Sunday, June 27, 2010

Baseball Tips - Unruly Parents - Here is a Solution

By Tom Read

You Know This Parent

My wife was a self described bad sport. She had been thrown out of games, argued with the other teams' parents, yelled at the umpires, and embarrassed my son and I. I would talk with her before and after games, reminding her to not get out of control, but it did not help. Someone from the other team would say something, or the umpire would make a questionable call, and she would start in. What was I going to do?

It Can Start At the Beginning

When I was coaching tee ball, I once had to break up a verbal fight between my first base coach and the other team's coach. Another time, I noticed that a dad, who had been to every practice and game, started missing the games. I asked him at a practice if his work was keeping him from the games. He told me no, Johnny was feeling too much pressure with him at the game. This is still tee ball. I guess it was good that the dad at least realized where the pressure was coming from. Most of the time parents do not realize that the things they say can put undue pressure on their kids.

Travel Teams Are the Worst

It seems travel teams have the most vocal parents, good and bad. I have always assumed the reasons for this are either one, they have spent a lot of time and money involved with this team and are expecting a big return, or two, they are on the road and friends and family are not around. But, on the other hand, I've seen travels teams stay home to play and behave just as badly. And I have seen bad behavior at recreational games. So it can happen anywhere.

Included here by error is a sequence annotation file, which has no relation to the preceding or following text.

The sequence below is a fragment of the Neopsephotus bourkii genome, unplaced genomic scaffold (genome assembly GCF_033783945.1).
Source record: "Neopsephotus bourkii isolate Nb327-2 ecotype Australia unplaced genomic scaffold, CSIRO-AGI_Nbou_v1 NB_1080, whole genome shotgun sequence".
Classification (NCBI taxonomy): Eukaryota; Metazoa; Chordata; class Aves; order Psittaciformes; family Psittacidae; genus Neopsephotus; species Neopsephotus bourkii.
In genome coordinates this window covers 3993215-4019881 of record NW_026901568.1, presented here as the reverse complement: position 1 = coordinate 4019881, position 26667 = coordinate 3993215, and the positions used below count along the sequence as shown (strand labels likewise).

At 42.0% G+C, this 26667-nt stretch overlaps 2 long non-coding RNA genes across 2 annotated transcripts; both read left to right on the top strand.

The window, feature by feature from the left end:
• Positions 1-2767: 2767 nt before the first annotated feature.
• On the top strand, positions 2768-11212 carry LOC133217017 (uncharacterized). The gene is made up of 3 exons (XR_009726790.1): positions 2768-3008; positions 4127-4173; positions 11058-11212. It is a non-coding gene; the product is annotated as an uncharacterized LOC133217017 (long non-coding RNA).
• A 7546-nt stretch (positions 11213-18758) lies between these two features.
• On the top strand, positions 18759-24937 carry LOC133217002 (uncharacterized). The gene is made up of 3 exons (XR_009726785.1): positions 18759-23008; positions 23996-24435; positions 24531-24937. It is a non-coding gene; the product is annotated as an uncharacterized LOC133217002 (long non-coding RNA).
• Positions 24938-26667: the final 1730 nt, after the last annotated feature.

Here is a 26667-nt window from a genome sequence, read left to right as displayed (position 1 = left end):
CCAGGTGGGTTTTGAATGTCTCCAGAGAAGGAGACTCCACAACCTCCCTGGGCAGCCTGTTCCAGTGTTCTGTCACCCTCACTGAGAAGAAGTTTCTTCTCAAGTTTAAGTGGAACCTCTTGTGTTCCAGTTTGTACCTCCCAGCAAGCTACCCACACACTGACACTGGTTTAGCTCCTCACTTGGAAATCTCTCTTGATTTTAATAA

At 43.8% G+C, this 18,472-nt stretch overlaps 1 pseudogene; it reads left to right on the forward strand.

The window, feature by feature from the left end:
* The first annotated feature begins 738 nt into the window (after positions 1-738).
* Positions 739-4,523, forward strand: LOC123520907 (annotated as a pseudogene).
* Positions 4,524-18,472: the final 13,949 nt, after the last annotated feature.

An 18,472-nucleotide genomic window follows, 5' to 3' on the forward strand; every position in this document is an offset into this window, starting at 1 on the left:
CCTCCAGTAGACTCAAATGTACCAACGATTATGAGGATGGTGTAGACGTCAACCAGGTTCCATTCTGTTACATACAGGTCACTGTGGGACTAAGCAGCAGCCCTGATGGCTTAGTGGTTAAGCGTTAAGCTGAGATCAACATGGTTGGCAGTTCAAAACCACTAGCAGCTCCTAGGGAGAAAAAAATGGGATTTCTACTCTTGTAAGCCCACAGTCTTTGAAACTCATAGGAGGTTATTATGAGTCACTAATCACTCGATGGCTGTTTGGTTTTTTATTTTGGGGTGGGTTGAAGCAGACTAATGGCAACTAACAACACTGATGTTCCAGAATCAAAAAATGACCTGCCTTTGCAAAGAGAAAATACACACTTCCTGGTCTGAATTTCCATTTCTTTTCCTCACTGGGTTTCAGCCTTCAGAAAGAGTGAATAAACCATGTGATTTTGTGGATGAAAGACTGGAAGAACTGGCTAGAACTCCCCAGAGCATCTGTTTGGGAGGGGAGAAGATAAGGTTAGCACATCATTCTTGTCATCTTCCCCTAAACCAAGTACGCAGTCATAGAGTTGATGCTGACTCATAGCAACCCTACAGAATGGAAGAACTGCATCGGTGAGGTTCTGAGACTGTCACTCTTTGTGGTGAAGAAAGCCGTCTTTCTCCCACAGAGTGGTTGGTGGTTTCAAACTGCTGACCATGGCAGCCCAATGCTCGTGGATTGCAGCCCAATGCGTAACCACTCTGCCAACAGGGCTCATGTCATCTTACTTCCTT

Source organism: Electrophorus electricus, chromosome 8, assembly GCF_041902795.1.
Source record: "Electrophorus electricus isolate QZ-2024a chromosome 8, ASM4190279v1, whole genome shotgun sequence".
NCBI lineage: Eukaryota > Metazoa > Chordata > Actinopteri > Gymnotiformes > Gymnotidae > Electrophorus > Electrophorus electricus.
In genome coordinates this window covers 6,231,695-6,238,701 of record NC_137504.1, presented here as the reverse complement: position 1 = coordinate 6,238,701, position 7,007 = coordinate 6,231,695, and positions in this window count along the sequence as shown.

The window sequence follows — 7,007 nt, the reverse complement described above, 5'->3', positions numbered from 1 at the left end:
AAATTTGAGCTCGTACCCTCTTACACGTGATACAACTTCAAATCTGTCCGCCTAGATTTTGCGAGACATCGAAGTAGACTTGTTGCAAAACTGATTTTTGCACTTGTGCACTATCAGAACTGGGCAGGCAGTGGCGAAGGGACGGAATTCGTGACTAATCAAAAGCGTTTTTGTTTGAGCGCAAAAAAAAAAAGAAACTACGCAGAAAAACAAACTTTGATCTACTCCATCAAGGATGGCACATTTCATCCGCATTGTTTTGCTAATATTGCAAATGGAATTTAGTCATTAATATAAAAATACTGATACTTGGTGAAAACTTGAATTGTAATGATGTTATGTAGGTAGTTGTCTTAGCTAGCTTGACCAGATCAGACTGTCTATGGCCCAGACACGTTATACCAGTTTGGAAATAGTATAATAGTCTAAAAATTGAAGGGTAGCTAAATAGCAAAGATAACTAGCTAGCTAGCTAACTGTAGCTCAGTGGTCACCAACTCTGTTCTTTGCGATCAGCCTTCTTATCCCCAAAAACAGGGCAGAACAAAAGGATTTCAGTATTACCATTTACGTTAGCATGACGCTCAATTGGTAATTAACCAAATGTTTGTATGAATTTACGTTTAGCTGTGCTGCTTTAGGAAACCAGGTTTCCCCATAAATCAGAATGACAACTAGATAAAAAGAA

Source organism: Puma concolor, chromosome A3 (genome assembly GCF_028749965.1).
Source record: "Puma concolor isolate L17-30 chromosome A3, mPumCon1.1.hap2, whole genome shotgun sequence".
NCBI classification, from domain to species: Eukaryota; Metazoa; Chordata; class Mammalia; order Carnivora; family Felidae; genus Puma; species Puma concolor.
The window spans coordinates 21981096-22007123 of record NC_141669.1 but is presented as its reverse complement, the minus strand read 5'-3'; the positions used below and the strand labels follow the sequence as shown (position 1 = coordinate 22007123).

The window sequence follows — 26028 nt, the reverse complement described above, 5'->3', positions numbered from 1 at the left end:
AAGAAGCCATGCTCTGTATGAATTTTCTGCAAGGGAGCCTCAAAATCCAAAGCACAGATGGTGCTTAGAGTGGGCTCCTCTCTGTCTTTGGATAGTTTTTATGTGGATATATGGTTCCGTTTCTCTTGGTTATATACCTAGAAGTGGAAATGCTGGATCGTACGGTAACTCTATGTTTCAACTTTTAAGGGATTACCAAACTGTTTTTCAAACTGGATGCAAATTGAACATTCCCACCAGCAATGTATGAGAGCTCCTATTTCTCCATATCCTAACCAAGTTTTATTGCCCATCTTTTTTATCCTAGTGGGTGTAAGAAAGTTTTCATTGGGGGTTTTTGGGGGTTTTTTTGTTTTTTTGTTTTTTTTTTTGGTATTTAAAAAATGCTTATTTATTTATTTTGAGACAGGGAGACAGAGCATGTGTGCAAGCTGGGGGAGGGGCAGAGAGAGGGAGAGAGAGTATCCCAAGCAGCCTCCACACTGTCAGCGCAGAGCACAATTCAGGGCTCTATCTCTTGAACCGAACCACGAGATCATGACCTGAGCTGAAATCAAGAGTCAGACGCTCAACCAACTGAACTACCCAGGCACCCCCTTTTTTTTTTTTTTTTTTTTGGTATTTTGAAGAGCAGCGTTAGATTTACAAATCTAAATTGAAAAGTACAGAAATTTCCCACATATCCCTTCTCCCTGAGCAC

Solution - Put My Wife in Time Out

Back to my wife; a few hours after the game would be over she would feel bad about her behavior. I thought about asking her to stay away from the games, but she really did enjoy watching our son play. Finally it came to me. I needed to remove her from the home plate area, get her away from the other teams' parents and away from our son when he was batting. We moved down the outfield line; pass the dugouts and about half way towards the outfield fence. Out there we didn't hear the other team, the home plate umpire couldn't hear us, and the game became real enjoyable. Our view wasn't as good, but that was a small trade off. We were having fun again.

It Is Easy to Involve Others

Other parents were asking us why we were sitting so far down the line. My wife did not hesitate to answer that she was in "time out". Like a child, she couldn't be trusted to behave properly when located near a potential bad situation. Soon, others that had the same problem were joining us. A few games into this idea, and half the parents were down the line with us. It became an enjoyable social event. Maybe it even helped a few marriages.

Start Your Own Cheap Seats Section

There are certain situations where adults will act like little children. If you have these types on your team, ask them to take a stroll down the line with you. Everyone, especially their sons, will thank you.

Preaching to the Choir

I know most of the people reading this are not the problem. Parents with bad behavior usually do not seek out advise. But in the right way you can make a difference. To see other baseball tips and stories I have written please visit my website at

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1 comment:

STATS DAD said...

Love the honesty in the post. We had a dad remove himself to the outfield a few years ago, unfortunately he is back in earshot again. Let's say he did not make any friends in the Cooperstown Tournament.